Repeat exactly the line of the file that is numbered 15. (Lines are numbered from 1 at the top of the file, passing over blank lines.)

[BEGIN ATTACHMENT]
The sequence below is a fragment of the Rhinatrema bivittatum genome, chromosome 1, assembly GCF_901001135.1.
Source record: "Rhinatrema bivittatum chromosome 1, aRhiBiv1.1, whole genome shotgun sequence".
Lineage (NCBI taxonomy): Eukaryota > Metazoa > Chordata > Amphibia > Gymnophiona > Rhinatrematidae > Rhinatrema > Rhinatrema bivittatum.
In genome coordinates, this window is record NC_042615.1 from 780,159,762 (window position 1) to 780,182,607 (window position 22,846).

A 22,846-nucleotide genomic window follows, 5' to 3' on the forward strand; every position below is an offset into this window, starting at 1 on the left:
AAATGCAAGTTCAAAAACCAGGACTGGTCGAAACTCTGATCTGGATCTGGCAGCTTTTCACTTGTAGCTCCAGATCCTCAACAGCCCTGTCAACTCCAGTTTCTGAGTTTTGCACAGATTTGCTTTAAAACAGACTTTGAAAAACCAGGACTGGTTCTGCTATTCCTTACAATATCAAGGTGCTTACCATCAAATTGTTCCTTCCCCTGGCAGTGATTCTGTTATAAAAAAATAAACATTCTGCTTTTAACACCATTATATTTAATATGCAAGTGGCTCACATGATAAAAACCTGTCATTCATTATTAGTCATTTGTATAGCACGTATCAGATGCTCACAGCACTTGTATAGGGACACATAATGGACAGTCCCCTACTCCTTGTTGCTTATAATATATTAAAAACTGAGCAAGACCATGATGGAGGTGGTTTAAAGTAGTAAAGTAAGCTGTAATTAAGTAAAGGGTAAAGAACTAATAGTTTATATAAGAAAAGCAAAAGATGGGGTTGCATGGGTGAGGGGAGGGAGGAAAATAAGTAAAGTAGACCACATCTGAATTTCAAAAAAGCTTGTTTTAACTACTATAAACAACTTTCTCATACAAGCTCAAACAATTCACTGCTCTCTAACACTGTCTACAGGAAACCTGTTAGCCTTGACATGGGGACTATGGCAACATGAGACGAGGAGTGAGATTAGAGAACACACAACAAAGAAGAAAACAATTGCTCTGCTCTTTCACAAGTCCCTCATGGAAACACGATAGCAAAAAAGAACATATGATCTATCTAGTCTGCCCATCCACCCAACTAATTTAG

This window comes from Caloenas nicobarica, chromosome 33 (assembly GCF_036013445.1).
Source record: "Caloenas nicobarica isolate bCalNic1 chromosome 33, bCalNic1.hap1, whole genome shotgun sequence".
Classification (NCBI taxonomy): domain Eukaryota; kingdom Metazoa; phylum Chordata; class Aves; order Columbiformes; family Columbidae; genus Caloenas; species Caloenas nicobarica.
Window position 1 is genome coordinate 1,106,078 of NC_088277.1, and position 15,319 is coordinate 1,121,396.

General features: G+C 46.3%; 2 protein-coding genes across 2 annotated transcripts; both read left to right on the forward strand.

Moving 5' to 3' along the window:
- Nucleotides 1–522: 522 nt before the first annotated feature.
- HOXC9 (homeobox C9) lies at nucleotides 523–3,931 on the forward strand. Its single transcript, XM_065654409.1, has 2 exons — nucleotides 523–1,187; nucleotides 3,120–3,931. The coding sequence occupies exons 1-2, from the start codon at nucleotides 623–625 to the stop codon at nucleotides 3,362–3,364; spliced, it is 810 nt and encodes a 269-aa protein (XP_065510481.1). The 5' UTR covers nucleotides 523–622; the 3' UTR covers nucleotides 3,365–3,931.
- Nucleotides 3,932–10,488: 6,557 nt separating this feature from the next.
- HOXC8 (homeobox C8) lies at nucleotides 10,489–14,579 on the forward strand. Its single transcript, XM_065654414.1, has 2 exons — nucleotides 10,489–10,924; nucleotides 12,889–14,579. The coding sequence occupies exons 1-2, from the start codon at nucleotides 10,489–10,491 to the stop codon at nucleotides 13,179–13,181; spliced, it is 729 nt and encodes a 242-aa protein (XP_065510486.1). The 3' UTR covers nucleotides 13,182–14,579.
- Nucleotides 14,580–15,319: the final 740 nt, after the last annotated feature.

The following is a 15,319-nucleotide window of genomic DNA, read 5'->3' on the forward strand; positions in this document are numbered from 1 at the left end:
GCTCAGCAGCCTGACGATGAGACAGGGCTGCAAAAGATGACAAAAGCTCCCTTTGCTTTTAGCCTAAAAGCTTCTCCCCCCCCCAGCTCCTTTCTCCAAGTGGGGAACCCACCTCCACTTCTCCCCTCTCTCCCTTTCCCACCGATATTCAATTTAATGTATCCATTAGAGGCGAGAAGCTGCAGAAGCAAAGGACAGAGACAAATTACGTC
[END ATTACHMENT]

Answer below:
- Nucleotides 3,932–10,488: 6,557 nt separating this feature from the next.